PRESS RELEASES

For Immediate Release

Québec’s Bill 52 will likely go to a vote on Thursday, Feb 20, 2014.

The Euthanasia Prevention Coalition and its Québec counterparts would like you to know:

• Bill 52 gives Québec doctors the right to lethally inject their patients when they are physically or psychological suffering.

• Bill 52 does not limit euthanasia to terminally ill people. The bill states that a person must be “at the end of life” but the bill does not define end of life. Bill 52 allows euthanasia for psychological suffering, which cannot be defined.

• Bill 52 targets people with disabilities. Bill 52 states that a person must be in “an advanced state of irreversible decline in capability.” Many people with disabilities fit these criteria. Since the bill does not define “end of life” euthanasia will be extended to people with disabilities.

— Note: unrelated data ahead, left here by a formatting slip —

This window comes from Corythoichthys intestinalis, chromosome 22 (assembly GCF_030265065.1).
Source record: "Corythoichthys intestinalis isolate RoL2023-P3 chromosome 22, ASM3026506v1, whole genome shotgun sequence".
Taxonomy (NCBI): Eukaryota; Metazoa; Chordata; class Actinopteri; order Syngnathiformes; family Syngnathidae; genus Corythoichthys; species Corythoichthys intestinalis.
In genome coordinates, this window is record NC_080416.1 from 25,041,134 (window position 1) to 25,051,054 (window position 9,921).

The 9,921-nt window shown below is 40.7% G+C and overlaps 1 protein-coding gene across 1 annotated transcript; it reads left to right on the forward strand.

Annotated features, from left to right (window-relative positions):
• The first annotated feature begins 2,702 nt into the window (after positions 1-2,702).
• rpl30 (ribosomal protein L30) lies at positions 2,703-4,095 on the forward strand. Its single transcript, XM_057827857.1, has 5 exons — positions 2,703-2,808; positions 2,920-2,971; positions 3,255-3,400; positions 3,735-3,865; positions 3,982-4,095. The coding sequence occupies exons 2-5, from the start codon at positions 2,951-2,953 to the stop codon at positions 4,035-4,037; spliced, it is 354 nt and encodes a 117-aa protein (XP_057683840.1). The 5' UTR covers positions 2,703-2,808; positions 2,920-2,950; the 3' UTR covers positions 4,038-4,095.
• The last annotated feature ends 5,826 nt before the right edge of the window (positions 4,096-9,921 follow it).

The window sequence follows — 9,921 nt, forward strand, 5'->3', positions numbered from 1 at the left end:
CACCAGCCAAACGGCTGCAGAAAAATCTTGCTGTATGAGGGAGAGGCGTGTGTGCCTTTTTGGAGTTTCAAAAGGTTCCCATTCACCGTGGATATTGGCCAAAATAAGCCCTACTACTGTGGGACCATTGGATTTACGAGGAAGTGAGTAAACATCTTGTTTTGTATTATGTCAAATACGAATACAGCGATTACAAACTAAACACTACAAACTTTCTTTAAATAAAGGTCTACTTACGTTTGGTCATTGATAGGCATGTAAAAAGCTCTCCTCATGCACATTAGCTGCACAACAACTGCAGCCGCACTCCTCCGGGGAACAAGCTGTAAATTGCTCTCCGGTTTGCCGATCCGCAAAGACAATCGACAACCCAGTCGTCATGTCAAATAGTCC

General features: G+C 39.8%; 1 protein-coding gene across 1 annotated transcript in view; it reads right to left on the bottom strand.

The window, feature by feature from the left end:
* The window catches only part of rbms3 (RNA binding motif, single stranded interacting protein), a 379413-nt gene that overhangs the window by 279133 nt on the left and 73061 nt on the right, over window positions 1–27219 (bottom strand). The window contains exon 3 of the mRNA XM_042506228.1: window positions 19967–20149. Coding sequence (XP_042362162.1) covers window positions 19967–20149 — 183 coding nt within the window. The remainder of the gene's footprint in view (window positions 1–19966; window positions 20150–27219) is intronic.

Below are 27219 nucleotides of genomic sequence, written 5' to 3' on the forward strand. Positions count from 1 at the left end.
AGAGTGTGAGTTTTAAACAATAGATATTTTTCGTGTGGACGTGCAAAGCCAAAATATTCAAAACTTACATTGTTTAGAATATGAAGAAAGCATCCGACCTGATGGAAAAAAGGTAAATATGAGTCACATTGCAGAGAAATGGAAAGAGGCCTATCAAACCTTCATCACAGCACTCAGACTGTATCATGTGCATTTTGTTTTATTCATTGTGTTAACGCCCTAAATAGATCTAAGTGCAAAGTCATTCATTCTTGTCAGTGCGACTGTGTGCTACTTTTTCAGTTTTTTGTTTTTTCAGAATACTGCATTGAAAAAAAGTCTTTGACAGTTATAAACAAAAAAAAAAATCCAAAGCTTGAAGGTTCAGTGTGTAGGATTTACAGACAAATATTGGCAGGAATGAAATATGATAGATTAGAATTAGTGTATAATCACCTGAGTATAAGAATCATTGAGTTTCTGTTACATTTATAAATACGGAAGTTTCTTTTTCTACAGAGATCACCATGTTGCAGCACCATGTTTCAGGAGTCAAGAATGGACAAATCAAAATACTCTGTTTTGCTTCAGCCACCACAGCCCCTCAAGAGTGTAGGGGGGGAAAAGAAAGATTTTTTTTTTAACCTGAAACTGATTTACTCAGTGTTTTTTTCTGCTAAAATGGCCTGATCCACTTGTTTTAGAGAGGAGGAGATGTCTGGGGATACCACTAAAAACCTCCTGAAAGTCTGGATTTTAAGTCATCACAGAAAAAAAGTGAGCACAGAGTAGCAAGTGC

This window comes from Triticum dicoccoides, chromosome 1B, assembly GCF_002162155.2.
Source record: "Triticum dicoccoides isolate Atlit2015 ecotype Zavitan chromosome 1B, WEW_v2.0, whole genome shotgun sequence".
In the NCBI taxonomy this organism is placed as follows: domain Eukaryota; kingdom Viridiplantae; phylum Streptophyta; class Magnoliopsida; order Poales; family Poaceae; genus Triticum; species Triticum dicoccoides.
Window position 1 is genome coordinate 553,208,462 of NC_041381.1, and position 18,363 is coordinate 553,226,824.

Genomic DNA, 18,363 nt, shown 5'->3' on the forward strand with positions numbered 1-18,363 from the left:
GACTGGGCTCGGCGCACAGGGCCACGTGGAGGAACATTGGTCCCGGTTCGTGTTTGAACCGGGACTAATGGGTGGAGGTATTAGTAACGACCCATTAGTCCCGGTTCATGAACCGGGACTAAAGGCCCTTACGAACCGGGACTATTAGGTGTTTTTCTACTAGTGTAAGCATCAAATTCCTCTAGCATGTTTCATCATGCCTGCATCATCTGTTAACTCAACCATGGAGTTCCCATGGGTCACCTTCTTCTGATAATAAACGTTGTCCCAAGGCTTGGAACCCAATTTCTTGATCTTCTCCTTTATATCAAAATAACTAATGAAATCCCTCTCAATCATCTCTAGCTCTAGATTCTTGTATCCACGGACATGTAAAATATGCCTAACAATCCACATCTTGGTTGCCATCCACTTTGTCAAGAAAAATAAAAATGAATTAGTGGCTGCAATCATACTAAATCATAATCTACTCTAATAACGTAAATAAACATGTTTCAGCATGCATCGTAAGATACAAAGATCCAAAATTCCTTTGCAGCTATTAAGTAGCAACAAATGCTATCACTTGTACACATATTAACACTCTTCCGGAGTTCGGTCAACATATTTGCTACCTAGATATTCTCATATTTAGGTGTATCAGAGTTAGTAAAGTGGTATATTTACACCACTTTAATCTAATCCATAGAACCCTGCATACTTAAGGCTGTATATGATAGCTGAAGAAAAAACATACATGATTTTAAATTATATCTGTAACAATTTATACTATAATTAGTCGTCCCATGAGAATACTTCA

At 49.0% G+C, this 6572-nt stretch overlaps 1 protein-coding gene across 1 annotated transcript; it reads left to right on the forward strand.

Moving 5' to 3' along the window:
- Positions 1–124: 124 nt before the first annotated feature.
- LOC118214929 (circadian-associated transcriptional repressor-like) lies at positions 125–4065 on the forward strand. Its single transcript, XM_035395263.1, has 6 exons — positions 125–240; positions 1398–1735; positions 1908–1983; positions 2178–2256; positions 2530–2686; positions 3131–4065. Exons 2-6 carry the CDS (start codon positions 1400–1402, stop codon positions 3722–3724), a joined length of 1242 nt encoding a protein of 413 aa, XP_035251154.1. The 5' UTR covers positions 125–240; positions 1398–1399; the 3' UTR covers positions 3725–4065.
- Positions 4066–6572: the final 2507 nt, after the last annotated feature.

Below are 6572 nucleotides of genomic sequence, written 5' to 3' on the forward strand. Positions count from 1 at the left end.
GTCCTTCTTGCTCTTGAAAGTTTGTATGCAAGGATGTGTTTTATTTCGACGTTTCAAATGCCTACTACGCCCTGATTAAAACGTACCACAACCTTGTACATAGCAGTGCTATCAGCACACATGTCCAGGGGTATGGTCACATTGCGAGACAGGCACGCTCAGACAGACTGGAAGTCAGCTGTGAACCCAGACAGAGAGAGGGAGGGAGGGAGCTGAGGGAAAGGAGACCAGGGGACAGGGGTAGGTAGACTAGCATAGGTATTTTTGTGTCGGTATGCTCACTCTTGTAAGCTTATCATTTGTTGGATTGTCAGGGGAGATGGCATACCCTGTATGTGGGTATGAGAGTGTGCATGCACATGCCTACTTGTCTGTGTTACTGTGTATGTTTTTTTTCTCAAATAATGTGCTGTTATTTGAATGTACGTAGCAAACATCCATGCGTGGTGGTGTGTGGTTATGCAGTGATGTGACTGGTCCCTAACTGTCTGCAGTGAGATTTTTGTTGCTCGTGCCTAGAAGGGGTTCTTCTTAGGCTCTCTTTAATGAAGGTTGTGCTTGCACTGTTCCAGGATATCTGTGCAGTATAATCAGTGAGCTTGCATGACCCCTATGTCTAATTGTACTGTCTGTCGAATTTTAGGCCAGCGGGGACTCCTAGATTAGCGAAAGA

• Euthanasia is defined as homicide in the federal Criminal Code. Bill 52 defines killing by lethal injection as “health care” in order to avoid the Criminal Code prohibition from causing death.

Bill 52 is unconstitutional and needs to be challenged in the court.

Bill 52 is imprecise and open to abuse.

Bill 52 is lethal.

Link to other articles:

• Québec’s euthanasia Bill 52 is lethal.

• Expert’s condemn Québec’s Bill 52.

For more information contact:

Nicolas Steenhout (Montreal) Director General, Living With Dignity – info@vivredignte.com

Hugh Scher (Toronto) EPC Legal Counsel: (416) 816-6115 – hugh@sdlaw.ca

Amy Hasbrouck (Montreal) Toujours Vivant-Not Dead Yet (450) 921-3057 – info@tv-ndy.ca

Dr Will Johnston (Vancouver) EPC-BC Chair (604) 220-2042 – willjohnston@shaw.ca

Euthanasia Prevention Coalition (London) (519) 439-3348